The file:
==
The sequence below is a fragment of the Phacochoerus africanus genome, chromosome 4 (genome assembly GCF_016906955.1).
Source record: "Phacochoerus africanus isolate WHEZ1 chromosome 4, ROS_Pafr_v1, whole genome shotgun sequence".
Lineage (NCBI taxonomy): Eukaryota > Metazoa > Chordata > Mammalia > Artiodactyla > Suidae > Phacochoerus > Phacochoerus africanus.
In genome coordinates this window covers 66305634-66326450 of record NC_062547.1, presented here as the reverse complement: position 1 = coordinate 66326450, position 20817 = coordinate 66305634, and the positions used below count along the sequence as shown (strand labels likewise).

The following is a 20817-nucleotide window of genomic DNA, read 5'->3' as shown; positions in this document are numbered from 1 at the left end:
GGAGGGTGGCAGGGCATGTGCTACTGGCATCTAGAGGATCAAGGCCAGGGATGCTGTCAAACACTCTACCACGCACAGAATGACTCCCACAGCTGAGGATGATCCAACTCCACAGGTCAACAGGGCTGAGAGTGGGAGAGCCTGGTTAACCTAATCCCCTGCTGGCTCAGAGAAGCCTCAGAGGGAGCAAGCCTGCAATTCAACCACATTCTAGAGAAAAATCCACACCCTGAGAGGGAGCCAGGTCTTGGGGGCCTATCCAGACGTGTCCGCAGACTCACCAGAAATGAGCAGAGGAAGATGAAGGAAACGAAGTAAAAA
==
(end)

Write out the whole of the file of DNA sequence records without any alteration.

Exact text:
The sequence below is a fragment of the Phacochoerus africanus genome, chromosome 4 (genome assembly GCF_016906955.1).
Source record: "Phacochoerus africanus isolate WHEZ1 chromosome 4, ROS_Pafr_v1, whole genome shotgun sequence".
Lineage (NCBI taxonomy): Eukaryota > Metazoa > Chordata > Mammalia > Artiodactyla > Suidae > Phacochoerus > Phacochoerus africanus.
In genome coordinates this window covers 66305634-66326450 of record NC_062547.1, presented here as the reverse complement: position 1 = coordinate 66326450, position 20817 = coordinate 66305634, and the positions used below count along the sequence as shown (strand labels likewise).

The following is a 20817-nucleotide window of genomic DNA, read 5'->3' as shown; positions in this document are numbered from 1 at the left end:
GGAGGGTGGCAGGGCATGTGCTACTGGCATCTAGAGGATCAAGGCCAGGGATGCTGTCAAACACTCTACCACGCACAGAATGACTCCCACAGCTGAGGATGATCCAACTCCACAGGTCAACAGGGCTGAGAGTGGGAGAGCCTGGTTAACCTAATCCCCTGCTGGCTCAGAGAAGCCTCAGAGGGAGCAAGCCTGCAATTCAACCACATTCTAGAGAAAAATCCACACCCTGAGAGGGAGCCAGGTCTTGGGGGCCTATCCAGACGTGTCCGCAGACTCACCAGAAATGAGCAGAGGAAGATGAAGGAAACGAAGTAAAAA